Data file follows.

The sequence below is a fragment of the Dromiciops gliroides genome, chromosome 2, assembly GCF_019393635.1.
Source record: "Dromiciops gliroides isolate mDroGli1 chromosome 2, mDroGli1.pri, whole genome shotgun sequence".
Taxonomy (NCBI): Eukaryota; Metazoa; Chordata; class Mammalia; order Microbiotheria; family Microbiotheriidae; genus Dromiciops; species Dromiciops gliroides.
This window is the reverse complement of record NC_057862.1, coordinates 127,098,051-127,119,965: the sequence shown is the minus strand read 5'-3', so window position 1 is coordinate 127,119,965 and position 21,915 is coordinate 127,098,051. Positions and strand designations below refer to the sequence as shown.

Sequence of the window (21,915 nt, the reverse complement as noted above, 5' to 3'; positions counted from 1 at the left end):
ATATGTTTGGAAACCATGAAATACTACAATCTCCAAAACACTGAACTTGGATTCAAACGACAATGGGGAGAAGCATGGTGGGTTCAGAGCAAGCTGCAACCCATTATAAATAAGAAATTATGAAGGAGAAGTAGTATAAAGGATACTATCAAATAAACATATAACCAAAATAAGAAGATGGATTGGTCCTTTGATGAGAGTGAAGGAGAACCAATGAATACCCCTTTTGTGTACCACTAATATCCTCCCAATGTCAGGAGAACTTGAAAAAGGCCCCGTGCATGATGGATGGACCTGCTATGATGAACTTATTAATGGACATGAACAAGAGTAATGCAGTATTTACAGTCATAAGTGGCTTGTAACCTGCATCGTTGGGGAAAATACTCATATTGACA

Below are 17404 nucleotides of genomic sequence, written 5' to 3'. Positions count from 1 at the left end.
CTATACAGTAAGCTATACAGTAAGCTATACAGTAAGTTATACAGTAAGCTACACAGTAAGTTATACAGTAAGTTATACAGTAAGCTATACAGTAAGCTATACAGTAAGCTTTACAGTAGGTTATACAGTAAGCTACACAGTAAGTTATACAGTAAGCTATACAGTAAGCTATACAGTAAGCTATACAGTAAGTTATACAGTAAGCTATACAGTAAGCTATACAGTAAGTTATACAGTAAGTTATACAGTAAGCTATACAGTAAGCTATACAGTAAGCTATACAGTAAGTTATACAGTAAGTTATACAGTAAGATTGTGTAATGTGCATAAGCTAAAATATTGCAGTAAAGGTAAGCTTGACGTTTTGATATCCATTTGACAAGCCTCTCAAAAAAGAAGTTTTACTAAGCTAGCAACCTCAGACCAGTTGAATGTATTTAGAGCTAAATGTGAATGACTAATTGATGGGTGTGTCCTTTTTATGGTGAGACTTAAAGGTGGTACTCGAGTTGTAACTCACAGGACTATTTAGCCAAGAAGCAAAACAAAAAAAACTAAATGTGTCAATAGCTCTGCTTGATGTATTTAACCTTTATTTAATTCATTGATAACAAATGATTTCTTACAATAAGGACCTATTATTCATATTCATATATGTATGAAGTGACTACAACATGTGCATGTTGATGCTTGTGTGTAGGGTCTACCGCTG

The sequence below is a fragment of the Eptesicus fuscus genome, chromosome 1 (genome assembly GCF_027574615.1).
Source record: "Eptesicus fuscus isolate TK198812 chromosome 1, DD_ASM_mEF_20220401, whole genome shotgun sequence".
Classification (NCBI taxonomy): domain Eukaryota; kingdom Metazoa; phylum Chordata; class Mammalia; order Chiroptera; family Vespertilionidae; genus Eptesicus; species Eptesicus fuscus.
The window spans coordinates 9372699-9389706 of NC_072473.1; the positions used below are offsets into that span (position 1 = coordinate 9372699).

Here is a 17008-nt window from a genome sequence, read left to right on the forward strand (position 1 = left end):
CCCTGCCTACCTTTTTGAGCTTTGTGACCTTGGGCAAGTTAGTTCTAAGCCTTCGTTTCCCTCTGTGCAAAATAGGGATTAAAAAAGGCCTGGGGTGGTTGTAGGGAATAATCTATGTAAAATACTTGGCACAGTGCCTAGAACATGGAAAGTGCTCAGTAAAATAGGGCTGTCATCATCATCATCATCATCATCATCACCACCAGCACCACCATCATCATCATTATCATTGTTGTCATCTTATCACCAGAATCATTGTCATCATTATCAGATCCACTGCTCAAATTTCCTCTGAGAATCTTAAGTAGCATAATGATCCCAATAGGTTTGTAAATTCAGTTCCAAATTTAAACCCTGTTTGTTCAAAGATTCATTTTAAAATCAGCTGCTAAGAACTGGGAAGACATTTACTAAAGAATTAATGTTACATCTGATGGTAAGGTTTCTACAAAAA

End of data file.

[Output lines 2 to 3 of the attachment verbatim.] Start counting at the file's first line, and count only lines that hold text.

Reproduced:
Source record: "Dromiciops gliroides isolate mDroGli1 chromosome 2, mDroGli1.pri, whole genome shotgun sequence".
Taxonomy (NCBI): Eukaryota; Metazoa; Chordata; class Mammalia; order Microbiotheria; family Microbiotheriidae; genus Dromiciops; species Dromiciops gliroides.